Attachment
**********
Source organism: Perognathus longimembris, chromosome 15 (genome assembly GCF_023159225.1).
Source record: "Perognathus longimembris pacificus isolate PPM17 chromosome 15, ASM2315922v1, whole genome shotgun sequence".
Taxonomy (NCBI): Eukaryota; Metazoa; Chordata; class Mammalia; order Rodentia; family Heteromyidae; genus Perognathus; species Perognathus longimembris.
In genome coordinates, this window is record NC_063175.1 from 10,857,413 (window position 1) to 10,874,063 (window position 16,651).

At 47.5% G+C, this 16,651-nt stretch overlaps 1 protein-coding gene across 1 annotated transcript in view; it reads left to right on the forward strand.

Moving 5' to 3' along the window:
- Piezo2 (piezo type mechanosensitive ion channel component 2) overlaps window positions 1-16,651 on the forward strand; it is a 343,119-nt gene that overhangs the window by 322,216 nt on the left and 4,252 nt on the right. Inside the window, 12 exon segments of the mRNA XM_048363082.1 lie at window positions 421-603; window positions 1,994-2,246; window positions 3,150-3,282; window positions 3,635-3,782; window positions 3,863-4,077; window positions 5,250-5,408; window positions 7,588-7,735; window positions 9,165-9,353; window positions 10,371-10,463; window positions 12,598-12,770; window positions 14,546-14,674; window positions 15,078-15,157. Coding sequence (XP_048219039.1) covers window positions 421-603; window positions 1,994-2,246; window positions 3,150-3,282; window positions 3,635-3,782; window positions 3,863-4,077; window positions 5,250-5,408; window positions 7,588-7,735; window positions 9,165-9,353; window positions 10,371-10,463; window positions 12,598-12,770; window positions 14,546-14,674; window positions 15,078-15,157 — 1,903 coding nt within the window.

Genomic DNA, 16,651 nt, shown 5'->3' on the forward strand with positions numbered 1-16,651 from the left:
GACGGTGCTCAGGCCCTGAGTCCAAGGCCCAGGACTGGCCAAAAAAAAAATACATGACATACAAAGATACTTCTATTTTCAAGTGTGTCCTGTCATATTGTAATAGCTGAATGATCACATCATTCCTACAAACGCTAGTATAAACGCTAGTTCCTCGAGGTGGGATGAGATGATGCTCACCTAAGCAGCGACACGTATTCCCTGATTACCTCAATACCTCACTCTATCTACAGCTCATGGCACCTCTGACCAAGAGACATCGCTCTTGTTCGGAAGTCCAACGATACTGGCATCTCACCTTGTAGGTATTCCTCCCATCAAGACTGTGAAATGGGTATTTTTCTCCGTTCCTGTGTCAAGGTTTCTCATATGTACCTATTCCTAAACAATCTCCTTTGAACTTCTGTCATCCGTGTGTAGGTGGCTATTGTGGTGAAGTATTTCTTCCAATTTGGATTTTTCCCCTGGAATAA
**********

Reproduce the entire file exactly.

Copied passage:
Source organism: Perognathus longimembris, chromosome 15 (genome assembly GCF_023159225.1).
Source record: "Perognathus longimembris pacificus isolate PPM17 chromosome 15, ASM2315922v1, whole genome shotgun sequence".
Taxonomy (NCBI): Eukaryota; Metazoa; Chordata; class Mammalia; order Rodentia; family Heteromyidae; genus Perognathus; species Perognathus longimembris.
In genome coordinates, this window is record NC_063175.1 from 10,857,413 (window position 1) to 10,874,063 (window position 16,651).

At 47.5% G+C, this 16,651-nt stretch overlaps 1 protein-coding gene across 1 annotated transcript in view; it reads left to right on the forward strand.

Moving 5' to 3' along the window:
- Piezo2 (piezo type mechanosensitive ion channel component 2) overlaps window positions 1-16,651 on the forward strand; it is a 343,119-nt gene that overhangs the window by 322,216 nt on the left and 4,252 nt on the right. Inside the window, 12 exon segments of the mRNA XM_048363082.1 lie at window positions 421-603; window positions 1,994-2,246; window positions 3,150-3,282; window positions 3,635-3,782; window positions 3,863-4,077; window positions 5,250-5,408; window positions 7,588-7,735; window positions 9,165-9,353; window positions 10,371-10,463; window positions 12,598-12,770; window positions 14,546-14,674; window positions 15,078-15,157. Coding sequence (XP_048219039.1) covers window positions 421-603; window positions 1,994-2,246; window positions 3,150-3,282; window positions 3,635-3,782; window positions 3,863-4,077; window positions 5,250-5,408; window positions 7,588-7,735; window positions 9,165-9,353; window positions 10,371-10,463; window positions 12,598-12,770; window positions 14,546-14,674; window positions 15,078-15,157 — 1,903 coding nt within the window.

Genomic DNA, 16,651 nt, shown 5'->3' on the forward strand with positions numbered 1-16,651 from the left:
GACGGTGCTCAGGCCCTGAGTCCAAGGCCCAGGACTGGCCAAAAAAAAAATACATGACATACAAAGATACTTCTATTTTCAAGTGTGTCCTGTCATATTGTAATAGCTGAATGATCACATCATTCCTACAAACGCTAGTATAAACGCTAGTTCCTCGAGGTGGGATGAGATGATGCTCACCTAAGCAGCGACACGTATTCCCTGATTACCTCAATACCTCACTCTATCTACAGCTCATGGCACCTCTGACCAAGAGACATCGCTCTTGTTCGGAAGTCCAACGATACTGGCATCTCACCTTGTAGGTATTCCTCCCATCAAGACTGTGAAATGGGTATTTTTCTCCGTTCCTGTGTCAAGGTTTCTCATATGTACCTATTCCTAAACAATCTCCTTTGAACTTCTGTCATCCGTGTGTAGGTGGCTATTGTGGTGAAGTATTTCTTCCAATTTGGATTTTTCCCCTGGAATAA